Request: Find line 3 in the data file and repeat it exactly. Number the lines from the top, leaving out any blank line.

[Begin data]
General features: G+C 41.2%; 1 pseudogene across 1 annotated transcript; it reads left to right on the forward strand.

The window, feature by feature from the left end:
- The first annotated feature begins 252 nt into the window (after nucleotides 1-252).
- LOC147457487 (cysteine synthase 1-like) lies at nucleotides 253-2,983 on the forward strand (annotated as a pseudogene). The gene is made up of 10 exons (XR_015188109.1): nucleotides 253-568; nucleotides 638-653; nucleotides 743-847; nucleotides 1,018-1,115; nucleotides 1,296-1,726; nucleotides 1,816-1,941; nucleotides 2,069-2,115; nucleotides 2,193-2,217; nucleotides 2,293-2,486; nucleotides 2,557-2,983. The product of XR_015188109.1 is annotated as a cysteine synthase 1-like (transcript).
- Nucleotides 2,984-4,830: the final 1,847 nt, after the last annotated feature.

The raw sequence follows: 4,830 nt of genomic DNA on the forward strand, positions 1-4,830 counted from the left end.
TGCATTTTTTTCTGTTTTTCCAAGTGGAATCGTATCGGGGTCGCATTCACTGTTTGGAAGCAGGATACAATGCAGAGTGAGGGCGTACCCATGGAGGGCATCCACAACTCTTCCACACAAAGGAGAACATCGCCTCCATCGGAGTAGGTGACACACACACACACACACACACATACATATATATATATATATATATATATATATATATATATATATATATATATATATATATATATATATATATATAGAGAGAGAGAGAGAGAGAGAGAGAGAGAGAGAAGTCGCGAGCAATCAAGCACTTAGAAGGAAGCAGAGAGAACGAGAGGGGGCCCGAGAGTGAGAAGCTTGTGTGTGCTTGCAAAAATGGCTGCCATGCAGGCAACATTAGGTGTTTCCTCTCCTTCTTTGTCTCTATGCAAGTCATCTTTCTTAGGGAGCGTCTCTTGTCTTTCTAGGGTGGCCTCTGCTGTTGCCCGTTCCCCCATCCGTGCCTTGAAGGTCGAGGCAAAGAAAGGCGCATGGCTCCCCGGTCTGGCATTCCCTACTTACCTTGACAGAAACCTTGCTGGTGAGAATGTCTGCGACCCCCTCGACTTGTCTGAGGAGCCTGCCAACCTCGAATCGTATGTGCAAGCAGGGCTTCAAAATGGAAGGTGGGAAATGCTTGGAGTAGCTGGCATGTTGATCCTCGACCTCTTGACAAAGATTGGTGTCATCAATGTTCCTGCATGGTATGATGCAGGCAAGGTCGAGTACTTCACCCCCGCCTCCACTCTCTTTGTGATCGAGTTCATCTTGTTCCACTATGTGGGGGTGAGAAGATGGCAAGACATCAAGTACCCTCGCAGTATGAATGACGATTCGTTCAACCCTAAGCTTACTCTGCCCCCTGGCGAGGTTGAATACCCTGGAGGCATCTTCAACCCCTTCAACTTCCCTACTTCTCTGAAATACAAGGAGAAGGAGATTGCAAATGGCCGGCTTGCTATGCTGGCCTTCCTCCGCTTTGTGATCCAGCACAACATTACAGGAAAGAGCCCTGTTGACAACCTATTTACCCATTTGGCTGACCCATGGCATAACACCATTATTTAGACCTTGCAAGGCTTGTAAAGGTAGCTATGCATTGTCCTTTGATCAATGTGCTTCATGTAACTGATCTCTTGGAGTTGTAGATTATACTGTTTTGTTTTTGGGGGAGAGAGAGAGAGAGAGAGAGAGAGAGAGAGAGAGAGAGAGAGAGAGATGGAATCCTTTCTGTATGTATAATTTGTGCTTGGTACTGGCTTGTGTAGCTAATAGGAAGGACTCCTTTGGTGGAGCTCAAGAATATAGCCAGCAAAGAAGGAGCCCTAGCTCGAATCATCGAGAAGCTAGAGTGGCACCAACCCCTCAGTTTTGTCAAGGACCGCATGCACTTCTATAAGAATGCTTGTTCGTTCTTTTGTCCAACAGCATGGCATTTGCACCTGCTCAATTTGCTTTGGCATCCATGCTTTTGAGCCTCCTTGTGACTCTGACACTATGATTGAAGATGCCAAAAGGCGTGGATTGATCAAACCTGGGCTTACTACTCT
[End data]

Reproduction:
- The first annotated feature begins 252 nt into the window (after nucleotides 1-252).